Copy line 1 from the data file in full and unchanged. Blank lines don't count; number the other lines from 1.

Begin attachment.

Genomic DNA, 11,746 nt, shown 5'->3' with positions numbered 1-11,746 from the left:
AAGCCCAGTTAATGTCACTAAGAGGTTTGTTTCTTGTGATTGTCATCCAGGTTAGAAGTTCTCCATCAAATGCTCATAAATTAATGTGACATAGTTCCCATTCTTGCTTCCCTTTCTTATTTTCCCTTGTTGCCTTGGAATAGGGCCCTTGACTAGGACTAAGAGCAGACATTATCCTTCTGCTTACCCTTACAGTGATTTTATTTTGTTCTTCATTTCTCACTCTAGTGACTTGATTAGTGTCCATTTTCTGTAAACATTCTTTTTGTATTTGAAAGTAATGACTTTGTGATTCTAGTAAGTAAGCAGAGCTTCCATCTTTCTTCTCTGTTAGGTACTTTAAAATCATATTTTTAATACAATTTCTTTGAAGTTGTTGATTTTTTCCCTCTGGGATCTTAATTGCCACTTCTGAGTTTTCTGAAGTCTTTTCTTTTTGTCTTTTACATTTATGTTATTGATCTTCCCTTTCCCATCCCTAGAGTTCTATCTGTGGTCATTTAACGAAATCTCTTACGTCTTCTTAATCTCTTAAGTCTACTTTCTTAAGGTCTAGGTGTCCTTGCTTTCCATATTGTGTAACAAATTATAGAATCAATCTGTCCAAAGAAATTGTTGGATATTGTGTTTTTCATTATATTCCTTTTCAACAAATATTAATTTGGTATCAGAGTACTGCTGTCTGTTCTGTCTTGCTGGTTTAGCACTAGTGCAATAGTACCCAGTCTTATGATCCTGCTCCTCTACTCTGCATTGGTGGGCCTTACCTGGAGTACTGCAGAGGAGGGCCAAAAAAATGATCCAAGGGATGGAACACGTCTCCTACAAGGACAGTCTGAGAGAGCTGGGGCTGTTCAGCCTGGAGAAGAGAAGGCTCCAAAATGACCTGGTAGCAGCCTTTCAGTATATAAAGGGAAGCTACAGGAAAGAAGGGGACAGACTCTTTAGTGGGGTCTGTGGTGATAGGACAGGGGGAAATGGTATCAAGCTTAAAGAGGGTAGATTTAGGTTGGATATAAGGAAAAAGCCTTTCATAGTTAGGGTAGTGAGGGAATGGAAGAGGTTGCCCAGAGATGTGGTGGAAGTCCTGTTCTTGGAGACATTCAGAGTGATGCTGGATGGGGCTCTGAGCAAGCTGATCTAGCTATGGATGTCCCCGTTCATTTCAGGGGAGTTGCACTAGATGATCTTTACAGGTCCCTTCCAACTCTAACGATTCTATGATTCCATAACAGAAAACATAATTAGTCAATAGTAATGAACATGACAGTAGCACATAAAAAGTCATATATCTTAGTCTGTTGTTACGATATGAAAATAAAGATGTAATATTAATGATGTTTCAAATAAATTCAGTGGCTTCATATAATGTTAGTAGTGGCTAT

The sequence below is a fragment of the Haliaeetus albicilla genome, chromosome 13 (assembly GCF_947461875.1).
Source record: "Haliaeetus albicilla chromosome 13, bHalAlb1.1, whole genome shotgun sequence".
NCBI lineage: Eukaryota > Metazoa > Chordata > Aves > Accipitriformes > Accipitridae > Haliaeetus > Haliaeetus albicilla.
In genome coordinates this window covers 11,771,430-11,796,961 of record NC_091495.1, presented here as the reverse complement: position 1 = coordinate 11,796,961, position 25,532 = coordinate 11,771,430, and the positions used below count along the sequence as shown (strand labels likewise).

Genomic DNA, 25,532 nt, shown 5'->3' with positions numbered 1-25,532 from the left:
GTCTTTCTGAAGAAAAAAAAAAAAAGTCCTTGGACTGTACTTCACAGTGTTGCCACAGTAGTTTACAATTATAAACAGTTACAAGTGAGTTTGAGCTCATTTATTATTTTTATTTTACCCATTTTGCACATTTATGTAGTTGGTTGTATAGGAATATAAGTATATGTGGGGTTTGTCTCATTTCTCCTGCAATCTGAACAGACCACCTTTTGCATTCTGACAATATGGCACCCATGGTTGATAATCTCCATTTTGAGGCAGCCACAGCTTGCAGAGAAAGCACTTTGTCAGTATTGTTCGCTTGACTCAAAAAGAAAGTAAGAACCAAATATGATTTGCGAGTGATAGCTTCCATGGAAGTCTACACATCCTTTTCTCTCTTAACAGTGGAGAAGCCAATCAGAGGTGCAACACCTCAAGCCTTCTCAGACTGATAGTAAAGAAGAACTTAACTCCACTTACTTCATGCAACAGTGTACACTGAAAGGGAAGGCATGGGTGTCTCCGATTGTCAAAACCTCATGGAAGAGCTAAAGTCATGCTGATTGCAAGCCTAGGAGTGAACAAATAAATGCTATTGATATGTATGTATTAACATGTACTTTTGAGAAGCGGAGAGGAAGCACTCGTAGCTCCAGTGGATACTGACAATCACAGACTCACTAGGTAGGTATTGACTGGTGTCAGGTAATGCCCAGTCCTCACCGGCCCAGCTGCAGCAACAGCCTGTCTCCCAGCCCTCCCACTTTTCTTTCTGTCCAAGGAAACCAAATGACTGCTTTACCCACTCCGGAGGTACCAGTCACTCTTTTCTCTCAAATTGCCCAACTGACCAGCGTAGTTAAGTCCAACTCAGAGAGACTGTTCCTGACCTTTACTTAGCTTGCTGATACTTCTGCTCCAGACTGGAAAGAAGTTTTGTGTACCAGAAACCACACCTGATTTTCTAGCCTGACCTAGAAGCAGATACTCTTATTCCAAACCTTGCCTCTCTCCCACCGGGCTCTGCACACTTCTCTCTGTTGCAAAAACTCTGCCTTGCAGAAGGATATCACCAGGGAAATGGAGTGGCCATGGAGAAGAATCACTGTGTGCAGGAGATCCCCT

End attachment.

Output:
Genomic DNA, 11,746 nt, shown 5'->3' with positions numbered 1-11,746 from the left: